Ocular Trauma

Ocular traumas occur very frequently. The severity of the trauma varies and only an intricate eye exam can determine which part of the eyes have been affected. Even if there is no pain, it does not necessarily mean that there is not a problem. It is imperative that a proper eye examination is carried out.

Ocular Contusions

This is a shock to the eye without causing a wound. They occur mostly during sport following direct impact on the eye and can cause serious injury. Ball games such as baseball, squash, tennis and hockey all carry a high risk of obtaining ocular contusion.

More minor injuries are caused by a slight blow (such as being poked by a finger). The examination reveals a normal anterior segment where the pupil responds well to light. There is frequently a mild subconjunctival haemorrhage, which will eventually disappear. The intraocular pressure and the fundus are normal. With these less serious cases, a simple treatment is usually prescribed (anti-inflammatory and / or antiseptic).

The eye examination should always be carried out with a great deal of caution, especially if it involves an eyelid edema, which can hide a penetrating puncture of the globe.

The most serious injuries are caused by violent traumas from small balls (tennis or squash), golf clubs, bullets, or pellets from a gun. In such circumstances, the patient is often in a lot of pain which is sometimes accompanied by nausea and / or vomiting. The patient sometimes has difficulty in standing, look pale and it is often difficult to examine.

The eye often becomes red with blood in the anterior chamber, known as hyphema. A comprehensive eye assessment should be performed so as not to miss any hidden injuries (rupture of the sclera, a small perforation). The intraocular pressure should also be measured. This requires hospitalization.

The infiltration of blood into the cornea is a serious complication. It is characterized by an almost complete loss of vision. It occurs quickly after the initial trauma. Recovery of visual acuity after such a trauma varies considerably from patient to patient. Medical treatment of secondary hypertension is important. Surgery is sometimes necessary (washing, removal of clots, and even keratoplasty).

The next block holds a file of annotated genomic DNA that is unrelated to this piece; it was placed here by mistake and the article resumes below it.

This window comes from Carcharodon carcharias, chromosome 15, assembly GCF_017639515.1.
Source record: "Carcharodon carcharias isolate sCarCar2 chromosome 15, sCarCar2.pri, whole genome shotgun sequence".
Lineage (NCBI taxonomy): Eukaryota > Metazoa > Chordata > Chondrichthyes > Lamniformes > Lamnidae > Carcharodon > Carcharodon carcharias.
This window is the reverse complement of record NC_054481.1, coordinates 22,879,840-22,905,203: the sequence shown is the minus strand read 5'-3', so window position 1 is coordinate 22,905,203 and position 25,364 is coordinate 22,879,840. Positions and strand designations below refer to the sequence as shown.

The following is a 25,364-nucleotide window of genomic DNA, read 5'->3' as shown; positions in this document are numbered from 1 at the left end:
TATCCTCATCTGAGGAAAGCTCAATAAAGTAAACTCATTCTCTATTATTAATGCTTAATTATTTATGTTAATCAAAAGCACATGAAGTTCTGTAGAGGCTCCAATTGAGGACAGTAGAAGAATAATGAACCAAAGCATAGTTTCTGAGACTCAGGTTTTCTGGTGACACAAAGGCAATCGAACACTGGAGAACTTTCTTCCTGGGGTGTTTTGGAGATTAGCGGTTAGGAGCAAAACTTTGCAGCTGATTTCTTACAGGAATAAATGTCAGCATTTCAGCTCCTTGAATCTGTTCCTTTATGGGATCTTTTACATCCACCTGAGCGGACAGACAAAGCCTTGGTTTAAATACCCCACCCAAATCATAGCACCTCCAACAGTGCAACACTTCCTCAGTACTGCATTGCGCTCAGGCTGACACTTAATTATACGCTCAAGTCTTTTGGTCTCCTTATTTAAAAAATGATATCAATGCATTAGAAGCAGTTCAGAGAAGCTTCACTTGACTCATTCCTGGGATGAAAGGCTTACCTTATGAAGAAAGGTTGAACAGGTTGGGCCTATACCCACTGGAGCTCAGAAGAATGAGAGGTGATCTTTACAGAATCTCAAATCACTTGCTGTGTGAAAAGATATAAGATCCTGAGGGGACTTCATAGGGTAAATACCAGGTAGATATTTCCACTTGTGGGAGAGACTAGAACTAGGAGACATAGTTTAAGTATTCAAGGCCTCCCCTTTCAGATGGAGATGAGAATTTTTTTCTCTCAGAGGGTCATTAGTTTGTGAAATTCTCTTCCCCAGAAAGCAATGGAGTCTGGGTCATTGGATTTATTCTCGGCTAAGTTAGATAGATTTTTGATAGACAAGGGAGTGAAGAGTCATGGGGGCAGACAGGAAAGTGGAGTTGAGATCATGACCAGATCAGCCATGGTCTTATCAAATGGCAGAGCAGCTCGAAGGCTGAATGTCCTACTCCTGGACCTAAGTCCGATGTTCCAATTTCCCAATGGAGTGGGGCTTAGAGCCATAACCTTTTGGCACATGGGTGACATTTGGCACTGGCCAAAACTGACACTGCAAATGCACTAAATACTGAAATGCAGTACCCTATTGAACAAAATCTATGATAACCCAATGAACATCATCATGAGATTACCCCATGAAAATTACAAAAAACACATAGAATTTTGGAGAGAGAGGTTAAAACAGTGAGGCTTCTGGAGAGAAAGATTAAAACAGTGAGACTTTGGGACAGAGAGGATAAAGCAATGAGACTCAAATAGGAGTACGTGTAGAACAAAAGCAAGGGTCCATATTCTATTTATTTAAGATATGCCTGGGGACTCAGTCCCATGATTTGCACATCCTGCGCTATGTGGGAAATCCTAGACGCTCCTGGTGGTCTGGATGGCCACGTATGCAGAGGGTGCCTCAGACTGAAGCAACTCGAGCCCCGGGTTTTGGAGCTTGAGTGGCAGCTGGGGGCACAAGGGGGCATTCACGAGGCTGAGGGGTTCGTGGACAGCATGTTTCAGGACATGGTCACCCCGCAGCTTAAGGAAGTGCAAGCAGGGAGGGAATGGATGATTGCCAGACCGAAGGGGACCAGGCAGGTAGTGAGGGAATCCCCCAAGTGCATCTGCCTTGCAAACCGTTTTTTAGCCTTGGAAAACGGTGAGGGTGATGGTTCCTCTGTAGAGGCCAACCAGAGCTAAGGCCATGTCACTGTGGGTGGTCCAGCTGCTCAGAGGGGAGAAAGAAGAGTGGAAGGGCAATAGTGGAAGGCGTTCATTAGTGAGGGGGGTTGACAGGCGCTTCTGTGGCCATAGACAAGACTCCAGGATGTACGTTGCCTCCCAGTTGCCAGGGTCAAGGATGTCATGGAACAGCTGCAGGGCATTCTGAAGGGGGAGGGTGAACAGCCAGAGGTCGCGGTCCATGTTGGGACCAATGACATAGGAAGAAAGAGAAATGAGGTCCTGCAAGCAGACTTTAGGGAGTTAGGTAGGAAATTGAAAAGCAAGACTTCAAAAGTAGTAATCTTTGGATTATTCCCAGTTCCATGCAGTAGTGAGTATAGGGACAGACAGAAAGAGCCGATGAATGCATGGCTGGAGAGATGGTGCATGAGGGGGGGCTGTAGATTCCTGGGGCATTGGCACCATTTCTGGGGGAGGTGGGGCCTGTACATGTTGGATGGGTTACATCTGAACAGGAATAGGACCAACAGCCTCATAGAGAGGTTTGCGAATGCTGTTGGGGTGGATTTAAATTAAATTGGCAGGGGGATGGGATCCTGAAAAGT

Retinal lesions are often found at the fundus of the eye and thus the prognosis is made after examining this. A vitreous haemorrhage may make the examination of the retina more complicated. The examination includes an ultrasound if the retina is not visible and possibly an angiography to detect macular edema. Other examinations provide remarkable follow-up care such as OCT (Optical Coherence Tomography).

Traumatic cataract can develop in varying delays. It will require medical attention.

Non perforating wounds

Ophthalmologists come across foreign bodies in the cornea on a daily basis ; they usually come from using a grinding wheel without wearing protective eye wear. It can be very painful and the patient is unable to sleep if it is not removed. They rust quickly. It is therefore necessary to remove it as soon as possible, as rust irritates the anterior segment and may cause localised swelling of the cornea. The removal of the piece of iron is facilitated as it rusts forming easily removed agglomerate.

After the object has been removed, antiseptic treatment should be administered for a few days (sometimes in conjunction with an ocular dressing). Other non-metallic fragments can be removed from the cornea (vegetable matter, hair etc.)

Ulcers from corneal traumas occur when there is an unhealed piercing but no foreign body. The most common case of this involves a mother accidentally scratching her babies’ eye with her fingernail.

Sensitivity to light and headaches make the examination difficult. (In this case, the ophthalmologist puts a drop of anaesthetic cornea into the eye to make the examination easier).

Puncture wounds

These are caused by projected corrosive chemical products, sparks from machinery or exposure to harmful light rays such as laser beams. Burns represent one in every ten eye accidents. They can cause serious lesions if sufficient eye protection is not used.